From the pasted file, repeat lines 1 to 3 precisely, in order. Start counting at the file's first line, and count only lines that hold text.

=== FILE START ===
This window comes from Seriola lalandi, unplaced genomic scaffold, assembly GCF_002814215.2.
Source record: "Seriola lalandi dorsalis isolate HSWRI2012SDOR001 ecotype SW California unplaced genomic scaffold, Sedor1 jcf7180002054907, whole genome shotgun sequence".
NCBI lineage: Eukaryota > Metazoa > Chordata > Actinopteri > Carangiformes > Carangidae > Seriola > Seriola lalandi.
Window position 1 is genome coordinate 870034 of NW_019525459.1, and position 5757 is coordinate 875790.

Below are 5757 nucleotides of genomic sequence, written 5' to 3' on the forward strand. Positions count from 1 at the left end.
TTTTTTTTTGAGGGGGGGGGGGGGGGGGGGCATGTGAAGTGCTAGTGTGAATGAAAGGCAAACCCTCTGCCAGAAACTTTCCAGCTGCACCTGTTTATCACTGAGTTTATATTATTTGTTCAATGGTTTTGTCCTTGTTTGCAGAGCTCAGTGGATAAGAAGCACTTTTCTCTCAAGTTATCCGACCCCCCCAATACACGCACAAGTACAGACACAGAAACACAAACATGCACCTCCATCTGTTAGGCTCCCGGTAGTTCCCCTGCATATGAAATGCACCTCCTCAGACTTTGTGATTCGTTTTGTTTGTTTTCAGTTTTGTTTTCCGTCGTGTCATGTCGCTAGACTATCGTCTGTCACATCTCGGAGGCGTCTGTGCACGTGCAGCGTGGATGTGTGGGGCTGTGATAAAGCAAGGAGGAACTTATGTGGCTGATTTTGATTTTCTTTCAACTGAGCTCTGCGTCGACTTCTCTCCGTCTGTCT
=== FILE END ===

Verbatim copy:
This window comes from Seriola lalandi, unplaced genomic scaffold, assembly GCF_002814215.2.
Source record: "Seriola lalandi dorsalis isolate HSWRI2012SDOR001 ecotype SW California unplaced genomic scaffold, Sedor1 jcf7180002054907, whole genome shotgun sequence".
NCBI lineage: Eukaryota > Metazoa > Chordata > Actinopteri > Carangiformes > Carangidae > Seriola > Seriola lalandi.